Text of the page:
So … after all that … am I suitable for NHHD?
The following is a list of some of the things you need to think about and discuss with your treating team …
Are you, your family and your treating team motivated to ‘get you home’ and ‘keep you home’? Joint motivation is vital for you to succeed at home care and for your team to support you there.
Are you – or do you wish to be – employed? Home care allows greater flexibility of dialysis hours and frequency and makes sustaining full or part-time work easier.
Education and Learning?
Longer and more frequent dialysis is reported to allow clearer thinking and better concentration. For the student, NHHD makes ‘learning’ sense.
Carers – for children, elders or the disabled
If you have a carer responsibility for others in your immediate family, being away from home to dialyse at a facility makes that care-giving task very difficult while NHHD allows you to be free to help when it is needed through each day.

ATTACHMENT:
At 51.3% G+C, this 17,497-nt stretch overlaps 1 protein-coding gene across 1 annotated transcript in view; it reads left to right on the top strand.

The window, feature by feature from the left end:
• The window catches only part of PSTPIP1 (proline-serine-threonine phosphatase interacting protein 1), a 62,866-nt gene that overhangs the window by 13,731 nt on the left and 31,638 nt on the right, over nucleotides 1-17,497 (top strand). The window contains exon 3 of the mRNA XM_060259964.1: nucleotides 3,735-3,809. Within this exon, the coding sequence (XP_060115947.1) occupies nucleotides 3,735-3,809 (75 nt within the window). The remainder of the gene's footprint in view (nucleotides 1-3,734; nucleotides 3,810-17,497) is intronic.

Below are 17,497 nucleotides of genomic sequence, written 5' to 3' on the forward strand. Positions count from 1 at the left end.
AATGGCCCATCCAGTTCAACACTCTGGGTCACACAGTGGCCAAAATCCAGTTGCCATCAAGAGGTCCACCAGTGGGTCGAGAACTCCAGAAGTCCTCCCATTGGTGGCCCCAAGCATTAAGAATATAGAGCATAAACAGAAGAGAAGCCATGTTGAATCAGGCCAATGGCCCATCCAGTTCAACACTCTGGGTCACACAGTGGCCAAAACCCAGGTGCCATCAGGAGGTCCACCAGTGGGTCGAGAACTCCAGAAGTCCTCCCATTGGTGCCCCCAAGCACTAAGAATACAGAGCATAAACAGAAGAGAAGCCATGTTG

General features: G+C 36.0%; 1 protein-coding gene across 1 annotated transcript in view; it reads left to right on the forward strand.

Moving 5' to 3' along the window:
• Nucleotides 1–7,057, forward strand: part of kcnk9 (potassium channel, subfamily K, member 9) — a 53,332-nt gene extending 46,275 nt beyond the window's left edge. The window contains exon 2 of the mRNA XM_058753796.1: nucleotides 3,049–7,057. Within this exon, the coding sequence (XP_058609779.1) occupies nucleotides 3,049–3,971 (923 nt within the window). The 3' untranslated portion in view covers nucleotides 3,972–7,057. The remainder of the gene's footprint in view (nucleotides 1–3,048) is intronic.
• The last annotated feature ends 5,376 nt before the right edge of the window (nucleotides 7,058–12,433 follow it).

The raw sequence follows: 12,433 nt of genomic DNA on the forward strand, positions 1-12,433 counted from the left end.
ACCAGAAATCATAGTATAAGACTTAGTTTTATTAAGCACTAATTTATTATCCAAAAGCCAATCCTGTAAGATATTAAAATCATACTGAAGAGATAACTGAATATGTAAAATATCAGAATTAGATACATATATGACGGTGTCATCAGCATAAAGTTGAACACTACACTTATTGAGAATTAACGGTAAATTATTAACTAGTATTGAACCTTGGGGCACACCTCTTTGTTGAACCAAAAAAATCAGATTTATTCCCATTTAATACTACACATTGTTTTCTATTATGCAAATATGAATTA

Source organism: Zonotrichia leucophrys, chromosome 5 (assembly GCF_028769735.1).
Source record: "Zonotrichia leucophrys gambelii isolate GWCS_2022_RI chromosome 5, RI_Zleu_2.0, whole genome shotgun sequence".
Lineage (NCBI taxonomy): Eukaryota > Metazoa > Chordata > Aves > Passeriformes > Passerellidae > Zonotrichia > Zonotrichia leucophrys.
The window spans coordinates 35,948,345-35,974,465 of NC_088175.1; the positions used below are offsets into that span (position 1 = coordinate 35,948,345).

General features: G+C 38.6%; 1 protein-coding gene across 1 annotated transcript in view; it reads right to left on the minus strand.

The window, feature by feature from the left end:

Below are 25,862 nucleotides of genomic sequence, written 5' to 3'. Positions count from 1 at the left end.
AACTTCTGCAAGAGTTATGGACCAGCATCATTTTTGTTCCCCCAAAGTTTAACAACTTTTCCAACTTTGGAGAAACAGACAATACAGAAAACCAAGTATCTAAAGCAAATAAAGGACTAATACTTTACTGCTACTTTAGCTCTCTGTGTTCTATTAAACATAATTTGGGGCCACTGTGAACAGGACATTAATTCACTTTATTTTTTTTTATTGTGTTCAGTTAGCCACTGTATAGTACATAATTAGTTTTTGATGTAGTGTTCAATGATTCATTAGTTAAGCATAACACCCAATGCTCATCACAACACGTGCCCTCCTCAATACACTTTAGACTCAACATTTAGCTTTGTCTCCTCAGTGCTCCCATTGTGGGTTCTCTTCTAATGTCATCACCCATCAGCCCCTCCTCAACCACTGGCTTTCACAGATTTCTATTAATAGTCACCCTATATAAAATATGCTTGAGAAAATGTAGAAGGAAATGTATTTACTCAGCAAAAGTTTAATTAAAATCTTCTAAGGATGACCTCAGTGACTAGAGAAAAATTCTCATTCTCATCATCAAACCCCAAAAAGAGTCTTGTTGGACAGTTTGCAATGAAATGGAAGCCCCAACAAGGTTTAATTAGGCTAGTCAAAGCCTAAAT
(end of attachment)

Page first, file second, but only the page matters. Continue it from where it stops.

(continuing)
If you are pregnant or wish to consider a pregnancy, NHHD is potentially the most effective dialysis to allow this.
Fluids and Food
If you struggle to control the fluid and dietary limitations of standard HD, then NHHD allows fluid and dietary freedom.
If you live far away from a centre or travel is difficult or costly, home care has clear time, convenience and cost implications for you.
Inadequate standard dialysis
Many cannot achieve adequate dialysis with the routine thrice weekly limited hour dialysis provided by most facilities. The big or the muscular may need more dialysis than is possible at a centre and benefit immeasurably from the longer, more frequent dialysis made possible by home-based care.